7. Accordingly, in my opinion there is no express SO that deals with the 7 May sitting. In such event, reliance can be placed on SO 90 which allows Commonwealth parliamentary practice and usage to be used as guidance on issues where the SO’s are silent.  Thus, it is proper to consider the practice of the British Parliament. Erskine May’s Treatise on the Law, Privileges, Proceedings and Usage of Parliament is the authoritative and leading text on parliamentary procedure in the Commonwealth. The learned authors of the 23rd Edition (2004) state:

In every session but the first of a Parliament, as there is no election of a speaker, nor any general swearing of members, the session is opened at once by the Queen’s speech, without any preliminary proceedings in either House.  Until the causes of summons are declared by the Queen, either in person, or by commission, neither House can proceed with any public business

This practice is observed because no business can be transacted until Parliament has been opened by the Crown[1]

(my emphasis)

8. The learned commentators of Halsbury’s Laws of England[2] state:

            (v)      Proceedings at the Opening of Parliament

            713     The Queen’s Speech

Neither House of Parliament can proceed with any public business until the session has been opened either by the monarch in person or by Lords Commissioners acting on her behalf. On this occasion the causes for the summoning of Parliament are communicated to the two Houses in the Queen’s Speech … In the first session of a new Parliament the speech is not deliver until a speaker of the House of Commons has been elected and an opportunity has been given to members of both Houses to take the oath. In each subsequent session there are no such preliminary proceedings and the speech is delivered on the first day

(my emphasis)

717    Proceedings in the House of Commons after the opening of Parliament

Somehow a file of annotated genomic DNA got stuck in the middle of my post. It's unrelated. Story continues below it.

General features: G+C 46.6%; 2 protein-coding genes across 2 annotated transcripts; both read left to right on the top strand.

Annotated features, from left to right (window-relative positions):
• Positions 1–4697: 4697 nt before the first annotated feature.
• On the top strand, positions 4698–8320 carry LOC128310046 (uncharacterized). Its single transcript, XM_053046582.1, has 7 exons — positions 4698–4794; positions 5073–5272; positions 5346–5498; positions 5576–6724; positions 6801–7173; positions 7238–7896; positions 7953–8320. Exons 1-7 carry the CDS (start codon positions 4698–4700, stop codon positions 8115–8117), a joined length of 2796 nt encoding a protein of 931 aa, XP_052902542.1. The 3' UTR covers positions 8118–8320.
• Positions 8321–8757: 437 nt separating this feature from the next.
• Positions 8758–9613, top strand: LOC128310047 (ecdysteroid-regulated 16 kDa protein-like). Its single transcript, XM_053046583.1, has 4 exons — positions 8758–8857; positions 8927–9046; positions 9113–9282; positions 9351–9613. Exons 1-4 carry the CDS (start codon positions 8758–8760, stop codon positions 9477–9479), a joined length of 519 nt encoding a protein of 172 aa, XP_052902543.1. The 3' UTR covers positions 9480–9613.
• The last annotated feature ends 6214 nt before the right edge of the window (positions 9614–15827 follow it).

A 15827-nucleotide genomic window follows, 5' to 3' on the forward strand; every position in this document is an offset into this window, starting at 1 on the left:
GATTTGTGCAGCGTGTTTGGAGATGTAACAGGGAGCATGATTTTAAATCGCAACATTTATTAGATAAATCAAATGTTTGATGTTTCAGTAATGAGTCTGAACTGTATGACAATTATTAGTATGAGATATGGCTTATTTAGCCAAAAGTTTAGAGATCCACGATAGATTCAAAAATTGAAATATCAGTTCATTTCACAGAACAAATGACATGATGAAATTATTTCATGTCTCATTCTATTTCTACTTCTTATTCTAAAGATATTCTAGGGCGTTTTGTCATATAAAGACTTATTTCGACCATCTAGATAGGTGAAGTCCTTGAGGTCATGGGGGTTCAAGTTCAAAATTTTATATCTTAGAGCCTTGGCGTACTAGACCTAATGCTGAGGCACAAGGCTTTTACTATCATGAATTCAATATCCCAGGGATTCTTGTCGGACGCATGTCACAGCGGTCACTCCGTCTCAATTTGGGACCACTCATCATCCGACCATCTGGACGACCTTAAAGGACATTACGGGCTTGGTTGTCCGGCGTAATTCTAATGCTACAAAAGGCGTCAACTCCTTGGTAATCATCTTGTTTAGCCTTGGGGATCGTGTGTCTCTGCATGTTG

After the opening of Parliament, the House of Commons resumes its sitting at 2.30pm.  Various sessional orders are made … certain other business may also be transacted …

9. Finally, Griffith and Ryle in Parliament: Functions, Practice & Procedures (2nd ed. 2003) take the same position:

The speech having been read, the Queen and her courtiers depart; the Commons return to their chamber and the Lords remain in theirs.  Both Houses area now free to proceed with the work of the session, because no business can be transacted until Parliament has been opened by the Crown.[3]

(my emphasis)

10. Accordingly, in law the first session of any legislative assembly of Perak summoned under Article 36(1) cannot transact any business or pass any resolution prior to the royal address, which on 7 May 2009, was only delivered between 3.16pm and 3.47pm.

Thus, any purported resolutions or decisions taken before the royal address are null and void and of no legal effect. The importance in law of the commencement of a parliamentary sitting reflects the practice of any meeting of any body or organisation, whether a company, society, union or club. Even in such bodies, until the [chairperson] of the meeting calls it to order, the meeting cannot transact any business. Any purported business transacted before the chair begins a meeting [is] of no legal effect. The law of meeting reflects common sense. It is therefore not surprising that parliamentary practice and usage is also similar.

11. It is not in factual dispute that the purported resolution to remove Sivakumar as speaker was purportedly passed at about 10.30am on 7 May 2009, well before the royal address. The legal power to remove the speaker is found in Article 36A(2)(d) of the Perak State Constitution. The purported resolution to remove Sivakumar presented by BN [assemblypersons] therefore had to be submitted under Article 36A(2), which states that the speaker shall vacate [his/her] office

                        (d) if the assembly at any time so resolves.

It is a condition precedent for an assembly to pass a resolution under Article 36A(2)(d) that that assembly must have been “opened” and was in a legal position to transact business, including deliberating and passing such a resolution. In other words, the House must be sitting legally.

Because the assembly was not “opened” at 10.30am on 7 May 2009, the assembly could not under the constitution pass the resolution pursuant to Article 36(2)(d). In consequence, Speaker Sivakumar was not lawfully removed on 7 May 2009, and continues under the constitution and in law to be the sole, lawful speaker of the legislative assembly of Perak.

Tommy Thomas
18 May 2009

Appendix A






As representative of HRH, the Raja Muda of Perak (“RM”) arrives.  He inspects the guard of honour. RM does not immediately enter the floor of the assembly.